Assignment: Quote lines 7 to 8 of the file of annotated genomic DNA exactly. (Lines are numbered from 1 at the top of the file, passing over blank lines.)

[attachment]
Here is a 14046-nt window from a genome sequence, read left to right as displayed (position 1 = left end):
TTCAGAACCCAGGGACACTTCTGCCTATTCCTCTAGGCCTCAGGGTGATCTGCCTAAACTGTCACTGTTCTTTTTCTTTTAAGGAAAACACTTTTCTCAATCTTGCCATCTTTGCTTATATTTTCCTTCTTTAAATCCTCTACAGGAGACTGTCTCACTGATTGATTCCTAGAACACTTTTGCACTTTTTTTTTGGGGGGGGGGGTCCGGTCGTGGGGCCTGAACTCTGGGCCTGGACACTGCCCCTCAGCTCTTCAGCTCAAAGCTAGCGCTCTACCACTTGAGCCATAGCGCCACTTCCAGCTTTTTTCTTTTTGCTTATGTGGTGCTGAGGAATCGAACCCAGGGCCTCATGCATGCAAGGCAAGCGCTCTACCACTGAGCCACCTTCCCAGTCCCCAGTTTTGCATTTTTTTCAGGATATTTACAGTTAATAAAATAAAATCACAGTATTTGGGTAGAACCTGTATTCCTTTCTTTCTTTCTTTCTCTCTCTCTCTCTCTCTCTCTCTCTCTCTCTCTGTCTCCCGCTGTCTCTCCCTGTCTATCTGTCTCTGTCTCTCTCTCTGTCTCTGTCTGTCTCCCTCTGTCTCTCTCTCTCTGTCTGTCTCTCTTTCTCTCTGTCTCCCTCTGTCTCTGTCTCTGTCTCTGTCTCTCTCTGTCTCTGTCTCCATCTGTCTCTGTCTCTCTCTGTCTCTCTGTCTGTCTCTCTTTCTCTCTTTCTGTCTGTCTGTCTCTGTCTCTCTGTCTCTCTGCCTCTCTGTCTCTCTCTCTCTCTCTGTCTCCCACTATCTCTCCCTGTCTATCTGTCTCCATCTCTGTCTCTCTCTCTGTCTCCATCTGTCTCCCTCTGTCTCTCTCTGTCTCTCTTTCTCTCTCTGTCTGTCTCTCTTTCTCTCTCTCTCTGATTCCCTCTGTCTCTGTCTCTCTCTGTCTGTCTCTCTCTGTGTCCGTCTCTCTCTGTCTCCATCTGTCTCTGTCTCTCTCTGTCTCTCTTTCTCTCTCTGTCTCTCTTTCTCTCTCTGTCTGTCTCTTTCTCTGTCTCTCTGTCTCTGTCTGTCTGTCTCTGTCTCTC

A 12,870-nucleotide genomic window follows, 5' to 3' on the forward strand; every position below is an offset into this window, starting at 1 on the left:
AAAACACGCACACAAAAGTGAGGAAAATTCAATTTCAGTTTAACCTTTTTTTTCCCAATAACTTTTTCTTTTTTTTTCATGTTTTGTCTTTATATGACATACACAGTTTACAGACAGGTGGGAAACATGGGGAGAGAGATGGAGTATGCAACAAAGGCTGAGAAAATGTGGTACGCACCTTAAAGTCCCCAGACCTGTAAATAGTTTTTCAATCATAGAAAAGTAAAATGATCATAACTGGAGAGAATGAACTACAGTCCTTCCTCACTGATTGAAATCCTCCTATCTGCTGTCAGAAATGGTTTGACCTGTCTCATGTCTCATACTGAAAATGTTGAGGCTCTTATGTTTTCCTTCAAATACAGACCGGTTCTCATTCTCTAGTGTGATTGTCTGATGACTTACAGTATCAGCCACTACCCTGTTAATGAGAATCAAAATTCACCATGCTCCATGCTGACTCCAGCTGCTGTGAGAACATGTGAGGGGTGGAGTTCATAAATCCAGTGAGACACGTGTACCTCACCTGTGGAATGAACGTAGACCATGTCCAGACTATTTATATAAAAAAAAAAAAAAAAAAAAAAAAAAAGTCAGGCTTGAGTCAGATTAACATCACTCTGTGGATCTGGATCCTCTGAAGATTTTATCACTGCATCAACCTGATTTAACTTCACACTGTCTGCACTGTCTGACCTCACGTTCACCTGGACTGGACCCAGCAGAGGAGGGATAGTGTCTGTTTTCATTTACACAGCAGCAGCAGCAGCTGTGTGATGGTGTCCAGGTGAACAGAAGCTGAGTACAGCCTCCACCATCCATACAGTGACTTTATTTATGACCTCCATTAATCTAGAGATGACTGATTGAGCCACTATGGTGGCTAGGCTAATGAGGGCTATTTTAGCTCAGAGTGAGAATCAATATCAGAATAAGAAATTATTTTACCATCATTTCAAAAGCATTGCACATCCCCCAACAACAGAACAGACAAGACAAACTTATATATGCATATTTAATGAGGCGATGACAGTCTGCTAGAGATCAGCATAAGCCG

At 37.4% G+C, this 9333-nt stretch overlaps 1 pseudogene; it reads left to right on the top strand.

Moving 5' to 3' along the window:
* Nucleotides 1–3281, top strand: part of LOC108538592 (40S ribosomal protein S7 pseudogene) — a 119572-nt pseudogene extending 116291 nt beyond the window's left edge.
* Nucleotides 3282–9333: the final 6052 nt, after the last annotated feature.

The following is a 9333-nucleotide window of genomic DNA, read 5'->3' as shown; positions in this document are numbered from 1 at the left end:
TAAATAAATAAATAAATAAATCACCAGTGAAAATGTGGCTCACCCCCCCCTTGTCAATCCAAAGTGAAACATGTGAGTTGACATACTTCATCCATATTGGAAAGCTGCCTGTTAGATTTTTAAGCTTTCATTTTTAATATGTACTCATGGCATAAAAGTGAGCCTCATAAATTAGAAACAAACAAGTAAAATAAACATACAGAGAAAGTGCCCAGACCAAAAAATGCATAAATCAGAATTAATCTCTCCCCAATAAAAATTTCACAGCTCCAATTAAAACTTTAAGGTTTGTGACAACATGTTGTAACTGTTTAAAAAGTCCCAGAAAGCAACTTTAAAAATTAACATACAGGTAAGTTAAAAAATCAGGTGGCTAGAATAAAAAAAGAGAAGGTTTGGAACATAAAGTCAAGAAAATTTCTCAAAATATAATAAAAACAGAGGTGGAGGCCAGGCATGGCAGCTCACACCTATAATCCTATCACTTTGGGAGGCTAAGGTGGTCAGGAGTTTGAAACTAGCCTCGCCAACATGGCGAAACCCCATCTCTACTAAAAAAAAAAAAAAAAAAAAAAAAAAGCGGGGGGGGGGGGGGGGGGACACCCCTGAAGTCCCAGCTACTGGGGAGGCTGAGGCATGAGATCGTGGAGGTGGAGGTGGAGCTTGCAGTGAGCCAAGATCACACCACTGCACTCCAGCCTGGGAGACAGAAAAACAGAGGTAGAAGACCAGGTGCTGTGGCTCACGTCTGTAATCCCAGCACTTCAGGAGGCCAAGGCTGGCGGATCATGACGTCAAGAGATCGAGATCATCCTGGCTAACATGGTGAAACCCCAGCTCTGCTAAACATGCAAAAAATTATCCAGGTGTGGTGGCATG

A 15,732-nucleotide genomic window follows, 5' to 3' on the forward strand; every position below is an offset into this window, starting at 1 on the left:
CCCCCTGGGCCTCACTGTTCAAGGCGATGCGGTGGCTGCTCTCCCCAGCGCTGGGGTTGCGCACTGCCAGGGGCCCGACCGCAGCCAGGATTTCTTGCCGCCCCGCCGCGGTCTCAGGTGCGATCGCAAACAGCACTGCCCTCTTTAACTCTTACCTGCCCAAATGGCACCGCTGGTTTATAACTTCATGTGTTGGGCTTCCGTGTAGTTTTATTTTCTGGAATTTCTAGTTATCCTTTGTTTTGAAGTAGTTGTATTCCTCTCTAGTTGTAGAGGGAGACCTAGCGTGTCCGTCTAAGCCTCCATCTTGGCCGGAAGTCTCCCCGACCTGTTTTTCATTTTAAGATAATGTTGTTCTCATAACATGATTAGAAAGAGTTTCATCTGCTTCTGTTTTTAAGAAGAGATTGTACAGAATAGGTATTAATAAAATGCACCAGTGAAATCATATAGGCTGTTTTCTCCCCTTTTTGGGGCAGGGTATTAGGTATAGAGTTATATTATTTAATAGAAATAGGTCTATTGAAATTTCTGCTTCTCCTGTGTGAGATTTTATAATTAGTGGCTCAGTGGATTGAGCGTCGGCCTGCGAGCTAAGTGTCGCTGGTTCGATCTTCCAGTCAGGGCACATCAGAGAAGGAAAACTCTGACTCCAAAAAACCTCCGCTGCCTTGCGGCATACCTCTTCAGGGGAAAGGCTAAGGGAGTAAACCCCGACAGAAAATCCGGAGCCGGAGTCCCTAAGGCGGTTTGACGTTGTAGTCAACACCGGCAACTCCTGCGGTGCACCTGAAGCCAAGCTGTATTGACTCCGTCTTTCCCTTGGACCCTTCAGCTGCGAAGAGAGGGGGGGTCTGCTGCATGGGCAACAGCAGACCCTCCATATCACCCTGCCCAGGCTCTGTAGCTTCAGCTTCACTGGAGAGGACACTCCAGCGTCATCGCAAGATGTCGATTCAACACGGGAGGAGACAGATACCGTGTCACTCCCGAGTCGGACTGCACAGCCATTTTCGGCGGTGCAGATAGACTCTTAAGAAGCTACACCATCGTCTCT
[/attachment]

* Nucleotides 1–3281, top strand: part of LOC108538592 (40S ribosomal protein S7 pseudogene) — a 119572-nt pseudogene extending 116291 nt beyond the window's left edge.
* Nucleotides 3282–9333: the final 6052 nt, after the last annotated feature.